By 500 BCE a new influence arrived in the form of the Greeks and Phoenicians. Greek traders spread along the eastern coast of the desert, establishing trading colonies along the Red Sea coast. The Carthaginians explored the Atlantic coast of the desert. The turbulence of the waters and the lack of markets never led to an extensive presence further south than modern Morocco. Centralized states thus surrounded the desert on the north and east; it remained outside of the control of these states. Raids from the nomadic Berber people of the desert were a constant concern of those living on the edge of the desert.
An urban civilization, the Garamantes, arose around this time in the heart of the Sahara, in a valley that is now called the Wadi al-Ajal in Fazzan, Libya. The Garamantes achieved this development by digging tunnels far into the mountains flanking the valley to tap fossil water and bring it to their fields. The Garamantes grew populous and strong, conquering their neighbors and capturing many slaves (which were put to work extending the tunnels). The ancient Greeks and the Romans knew of the Garamantes and regarded them as uncivilized nomads. However, they traded with the Garamantes, and a Roman bath has been found in the Garamantes capital of Garama. Archaeologists have found eight major towns and many other important settlements in the Garamantes territory. The Gartamantes civilization eventually collapsed after they had depleted available water in the aquifers, and could no longer sustain the effort to extend the tunnels still further into the mountains.
After the Arab invasion of the Sahara, trade across the desert intensified. The kingdoms of the Sahel, especially the Ghana Empire and the later Mali Empire, grew rich and powerful exporting gold and salt to North Africa. The emirates along the Mediterranean sent south manufactured goods and horses. From the Sahara itself salt was exported. This process turned the scattered oasis communities into trading centres, and brought them under the control of the empires on the edge of the desert.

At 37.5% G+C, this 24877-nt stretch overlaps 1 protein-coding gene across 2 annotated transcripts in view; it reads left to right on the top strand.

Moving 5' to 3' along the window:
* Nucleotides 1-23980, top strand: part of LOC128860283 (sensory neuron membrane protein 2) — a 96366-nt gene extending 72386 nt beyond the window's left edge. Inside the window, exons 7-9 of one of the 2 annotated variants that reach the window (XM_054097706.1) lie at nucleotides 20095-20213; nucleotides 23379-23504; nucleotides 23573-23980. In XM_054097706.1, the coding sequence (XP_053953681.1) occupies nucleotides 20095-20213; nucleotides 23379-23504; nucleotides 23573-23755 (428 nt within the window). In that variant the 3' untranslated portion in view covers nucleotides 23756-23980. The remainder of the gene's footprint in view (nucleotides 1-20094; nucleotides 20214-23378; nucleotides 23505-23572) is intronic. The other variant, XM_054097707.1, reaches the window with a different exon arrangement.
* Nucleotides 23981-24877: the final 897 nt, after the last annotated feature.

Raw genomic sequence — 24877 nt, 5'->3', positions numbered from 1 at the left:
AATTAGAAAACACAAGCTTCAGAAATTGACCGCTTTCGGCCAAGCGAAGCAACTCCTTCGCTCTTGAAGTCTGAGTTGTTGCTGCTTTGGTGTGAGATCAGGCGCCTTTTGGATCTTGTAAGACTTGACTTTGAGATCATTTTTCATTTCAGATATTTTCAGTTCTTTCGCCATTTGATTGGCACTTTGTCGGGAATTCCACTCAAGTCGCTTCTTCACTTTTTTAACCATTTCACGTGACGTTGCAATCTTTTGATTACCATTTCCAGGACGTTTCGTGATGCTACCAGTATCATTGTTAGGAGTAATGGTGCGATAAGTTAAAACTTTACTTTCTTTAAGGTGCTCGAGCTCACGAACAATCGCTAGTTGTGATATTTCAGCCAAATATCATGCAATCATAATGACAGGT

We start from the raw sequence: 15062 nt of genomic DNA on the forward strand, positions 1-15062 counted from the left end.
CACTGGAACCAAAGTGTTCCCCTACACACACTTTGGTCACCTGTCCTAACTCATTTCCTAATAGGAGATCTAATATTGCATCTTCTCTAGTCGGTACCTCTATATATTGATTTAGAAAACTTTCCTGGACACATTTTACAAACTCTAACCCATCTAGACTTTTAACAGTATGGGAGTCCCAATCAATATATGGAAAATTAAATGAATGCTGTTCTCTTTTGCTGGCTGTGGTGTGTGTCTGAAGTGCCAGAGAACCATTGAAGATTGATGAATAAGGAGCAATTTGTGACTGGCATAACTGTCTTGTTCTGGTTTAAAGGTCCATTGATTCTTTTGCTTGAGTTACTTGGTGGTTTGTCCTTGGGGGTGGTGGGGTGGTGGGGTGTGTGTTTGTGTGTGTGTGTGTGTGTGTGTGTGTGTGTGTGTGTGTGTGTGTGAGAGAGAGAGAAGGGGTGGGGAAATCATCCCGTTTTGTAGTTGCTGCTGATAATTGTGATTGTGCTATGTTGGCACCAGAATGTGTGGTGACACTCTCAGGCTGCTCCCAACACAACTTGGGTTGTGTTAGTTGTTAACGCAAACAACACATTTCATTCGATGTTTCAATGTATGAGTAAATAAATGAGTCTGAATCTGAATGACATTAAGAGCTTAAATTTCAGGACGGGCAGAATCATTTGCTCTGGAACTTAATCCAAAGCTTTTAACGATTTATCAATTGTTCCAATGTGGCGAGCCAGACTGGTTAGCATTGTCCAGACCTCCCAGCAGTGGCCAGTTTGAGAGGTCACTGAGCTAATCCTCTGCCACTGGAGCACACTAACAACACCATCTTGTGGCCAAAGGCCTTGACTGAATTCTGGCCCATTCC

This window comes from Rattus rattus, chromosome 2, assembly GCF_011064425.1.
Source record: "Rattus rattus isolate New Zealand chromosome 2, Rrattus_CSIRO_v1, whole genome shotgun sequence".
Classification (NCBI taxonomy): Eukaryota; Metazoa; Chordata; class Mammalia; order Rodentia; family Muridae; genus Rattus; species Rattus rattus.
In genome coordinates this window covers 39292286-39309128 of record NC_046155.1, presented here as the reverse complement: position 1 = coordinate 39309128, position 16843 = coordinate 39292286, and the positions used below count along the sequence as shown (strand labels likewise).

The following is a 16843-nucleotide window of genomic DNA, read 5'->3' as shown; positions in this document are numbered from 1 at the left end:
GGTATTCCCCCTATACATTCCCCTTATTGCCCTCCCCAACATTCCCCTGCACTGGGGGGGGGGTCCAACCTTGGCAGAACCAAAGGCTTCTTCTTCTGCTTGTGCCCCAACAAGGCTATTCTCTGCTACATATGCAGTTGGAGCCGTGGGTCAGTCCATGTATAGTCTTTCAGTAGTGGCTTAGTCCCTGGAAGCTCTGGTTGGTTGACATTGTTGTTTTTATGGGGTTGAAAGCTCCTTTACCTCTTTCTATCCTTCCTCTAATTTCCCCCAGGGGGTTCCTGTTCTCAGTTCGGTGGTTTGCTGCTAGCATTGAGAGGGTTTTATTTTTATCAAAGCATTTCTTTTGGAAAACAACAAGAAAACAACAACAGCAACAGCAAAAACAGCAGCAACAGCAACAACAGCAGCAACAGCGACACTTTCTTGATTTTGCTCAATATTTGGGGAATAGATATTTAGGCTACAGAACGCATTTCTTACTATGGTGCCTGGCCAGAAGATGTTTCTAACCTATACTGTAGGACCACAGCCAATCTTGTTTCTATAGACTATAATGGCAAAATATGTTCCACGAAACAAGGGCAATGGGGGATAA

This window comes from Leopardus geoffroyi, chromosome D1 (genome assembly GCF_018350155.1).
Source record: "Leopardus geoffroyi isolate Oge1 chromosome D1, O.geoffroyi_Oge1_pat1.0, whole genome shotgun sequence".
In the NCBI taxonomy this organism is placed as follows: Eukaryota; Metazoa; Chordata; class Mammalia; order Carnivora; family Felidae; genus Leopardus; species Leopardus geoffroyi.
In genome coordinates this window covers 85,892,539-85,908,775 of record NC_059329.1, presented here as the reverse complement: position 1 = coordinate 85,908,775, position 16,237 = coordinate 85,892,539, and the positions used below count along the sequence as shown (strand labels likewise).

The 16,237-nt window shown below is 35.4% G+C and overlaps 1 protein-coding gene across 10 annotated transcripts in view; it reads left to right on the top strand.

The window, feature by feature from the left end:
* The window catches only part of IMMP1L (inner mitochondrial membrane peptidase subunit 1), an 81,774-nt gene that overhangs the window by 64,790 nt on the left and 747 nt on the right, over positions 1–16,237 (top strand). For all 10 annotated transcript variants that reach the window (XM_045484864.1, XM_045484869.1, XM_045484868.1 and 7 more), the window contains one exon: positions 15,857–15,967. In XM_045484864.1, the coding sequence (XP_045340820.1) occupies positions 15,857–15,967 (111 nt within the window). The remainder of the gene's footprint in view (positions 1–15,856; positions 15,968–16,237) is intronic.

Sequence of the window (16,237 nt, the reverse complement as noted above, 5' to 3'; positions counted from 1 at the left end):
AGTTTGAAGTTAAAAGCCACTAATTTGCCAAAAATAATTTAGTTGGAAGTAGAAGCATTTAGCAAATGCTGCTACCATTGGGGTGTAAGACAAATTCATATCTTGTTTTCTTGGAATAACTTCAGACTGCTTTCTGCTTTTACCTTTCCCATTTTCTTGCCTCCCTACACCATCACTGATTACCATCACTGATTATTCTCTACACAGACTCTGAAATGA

This trade persisted for several centuries until the development in Europe of the caravel allowed ships, first from Portugal but soon from all Western Europe, to sail around the desert and gather the resources from the source in Guinea. The Sahara was rapidly remarginalized.
The colonial powers also largely ignored the region, but the modern era has seen a number of mines and communities develop to exploit the desert's natural resources. These include large deposits of oil and natural gas in Algeria and Libya and large deposits of phosphates in Morocco and Western Sahara.
mtDNA analyses found that various populations have contributed to the present-day gene pool of the Souss region of southern Morocco, including Berbers, Arabs, Phoenicians, Sephardic Jews, and sub-Saharan Africans. Throughout the Sahara, Berbers, Arabs, and sub-Saharan Africans are significantly represented genetically.